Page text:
Revising for exams

There’s no secret to exam success - it’s all in the preparation. The following tips will help you organise your time and materials to ensure you’re well prepared.

The essentials

Find out what kind of exam you will be sitting

Multiple choice, essay, open book, take home? Different types of exams can require different forms of preparation.

Look at old exam papers

Find out what areas of the course or which topics have been examined in the past. Check the Uni Melb library website which has archived copies of old exam papers at

Review the subject handbook and objectives

Gain a sense of the main issues that have been covered and the types of knowledge you will be expected to demonstrate. As you review your notes try to recall how the material has been examined in the past. At the end of each unit of work it is also useful to ask: how might this be tested in the exam?

Be clear about exam details

  • How many exams you will have and what each is worth as a percentage of your final grade.
  • Whether there will be a choice of tasks or a range of questions in the exams.
  • Whether the department is running exam information sessions.
  • Where to find old exam papers or model answers.

Set goals and prepare early

  • How well do you want to do in this subject?
  • How much time and effort are you prepared to put into achieving your target?

Ideally, you prepare for exams throughout the semester by attending all your classes and revising work weekly, if not daily.

Find a space just for study

Take time to think about where you work most productively and plan to do your exam revision there.

Remove distractions from the study area

Internet, mobile phone, magazines, any non-study related material that may tempt you away from your work.

Organise your subject material

Make sure you have the subject guide and objectives, any information about the exam and a complete set of lecture and prac/lab notes for your subject. Check that you have all the handouts distributed in classes. Organise your notes sequentially in a ring binder or in computer files so that they reflect the topics in the course outline. Information should also be well indexed, summarised and easily accessible for revision purposes.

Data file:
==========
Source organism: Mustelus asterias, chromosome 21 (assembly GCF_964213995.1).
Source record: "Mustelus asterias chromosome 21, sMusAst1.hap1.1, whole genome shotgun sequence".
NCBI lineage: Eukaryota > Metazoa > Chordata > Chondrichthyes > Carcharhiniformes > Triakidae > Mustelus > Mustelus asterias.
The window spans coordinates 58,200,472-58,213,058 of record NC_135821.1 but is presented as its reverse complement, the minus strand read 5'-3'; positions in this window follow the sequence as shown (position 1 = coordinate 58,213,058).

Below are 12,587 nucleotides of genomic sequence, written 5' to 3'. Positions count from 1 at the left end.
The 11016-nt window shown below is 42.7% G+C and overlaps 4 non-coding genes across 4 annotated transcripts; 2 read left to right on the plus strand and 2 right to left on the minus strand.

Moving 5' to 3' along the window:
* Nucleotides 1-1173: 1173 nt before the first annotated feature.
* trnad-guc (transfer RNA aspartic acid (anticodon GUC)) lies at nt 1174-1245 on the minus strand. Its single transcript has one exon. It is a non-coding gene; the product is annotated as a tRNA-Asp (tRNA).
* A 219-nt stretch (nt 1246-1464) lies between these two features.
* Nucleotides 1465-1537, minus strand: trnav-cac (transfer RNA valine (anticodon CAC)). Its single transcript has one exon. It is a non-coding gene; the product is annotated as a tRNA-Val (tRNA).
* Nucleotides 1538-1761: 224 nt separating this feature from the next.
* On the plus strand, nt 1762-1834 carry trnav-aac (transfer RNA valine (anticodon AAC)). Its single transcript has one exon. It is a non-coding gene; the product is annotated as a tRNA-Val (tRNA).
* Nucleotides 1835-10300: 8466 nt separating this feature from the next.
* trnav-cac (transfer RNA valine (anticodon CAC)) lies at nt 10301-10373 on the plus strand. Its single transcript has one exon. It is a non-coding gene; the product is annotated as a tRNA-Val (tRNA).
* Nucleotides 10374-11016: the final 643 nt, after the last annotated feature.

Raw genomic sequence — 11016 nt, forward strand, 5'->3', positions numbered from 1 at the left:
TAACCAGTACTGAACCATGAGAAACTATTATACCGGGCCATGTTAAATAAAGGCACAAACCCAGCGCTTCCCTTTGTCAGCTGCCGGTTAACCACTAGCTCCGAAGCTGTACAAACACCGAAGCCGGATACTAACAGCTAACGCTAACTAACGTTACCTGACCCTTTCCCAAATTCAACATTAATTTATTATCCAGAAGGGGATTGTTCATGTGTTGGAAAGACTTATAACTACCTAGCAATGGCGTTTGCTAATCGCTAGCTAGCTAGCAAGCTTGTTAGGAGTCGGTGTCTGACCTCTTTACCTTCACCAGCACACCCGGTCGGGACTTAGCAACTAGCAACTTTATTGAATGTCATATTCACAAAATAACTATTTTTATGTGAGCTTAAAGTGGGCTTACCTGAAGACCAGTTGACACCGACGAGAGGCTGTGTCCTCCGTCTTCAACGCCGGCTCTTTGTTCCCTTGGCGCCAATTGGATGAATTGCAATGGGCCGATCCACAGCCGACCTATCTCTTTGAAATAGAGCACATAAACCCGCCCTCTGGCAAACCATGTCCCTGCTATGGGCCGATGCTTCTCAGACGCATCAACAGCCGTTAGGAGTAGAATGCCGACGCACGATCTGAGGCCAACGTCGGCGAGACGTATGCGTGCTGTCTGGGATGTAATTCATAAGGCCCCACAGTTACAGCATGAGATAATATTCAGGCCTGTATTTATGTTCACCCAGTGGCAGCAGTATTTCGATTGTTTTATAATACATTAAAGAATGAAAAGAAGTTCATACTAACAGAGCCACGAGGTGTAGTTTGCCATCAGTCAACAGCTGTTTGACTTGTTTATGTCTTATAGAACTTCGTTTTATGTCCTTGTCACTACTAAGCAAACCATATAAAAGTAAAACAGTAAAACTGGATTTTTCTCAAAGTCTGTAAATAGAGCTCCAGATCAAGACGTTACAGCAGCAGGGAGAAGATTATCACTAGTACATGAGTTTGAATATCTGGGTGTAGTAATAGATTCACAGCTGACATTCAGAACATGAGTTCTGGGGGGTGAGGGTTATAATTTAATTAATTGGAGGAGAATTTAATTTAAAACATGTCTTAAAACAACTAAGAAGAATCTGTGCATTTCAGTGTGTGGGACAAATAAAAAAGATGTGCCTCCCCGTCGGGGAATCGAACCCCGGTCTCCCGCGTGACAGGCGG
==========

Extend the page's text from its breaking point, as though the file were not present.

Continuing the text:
Prioritise your subjects

Which subjects do you want to do your best in? Which subjects do you find most difficult? You may want to spend more time on your weaker subjects so that you achieve a certain average grade. Or you may want to aim for an H1 in a particular subject even if it means aiming only at a Pass in another.

Prioritise the topics within a subject

Using your subject outlines, identify which topics will be examined. Find out whether you have to answer questions on all areas or whether you can limit the range of topics you need to prepare. The aim is to identify what MUST be studied, what SHOULD be studied and what (if anything) can be ignored.

Make a revision timetable

Plan how you will use the time leading up to your exam. It’s better to plan frequent short revision sessions – around 50 minutes – as longer sessions are less effective for recall. Allocate 2 to 3 hours for revision each day and you’ll be amazed how much you can cover in a week.

Revision in action

Once you have worked out which topics you will answer questions on in an exam it’s time to start revising. Note that revising means looking at again – not learning something for the first time. If you’ve been working effectively throughout the semester, revision should be a process of reminding yourself about the important points and consolidating your understanding of a topic. If you are looking at material for the first time during exam revision you will need to give yourself extra time to understand the topic and grasp the new concepts.

What to revise

When revising, ask yourself two questions:

  • How can I improve my knowledge and understanding of the topic?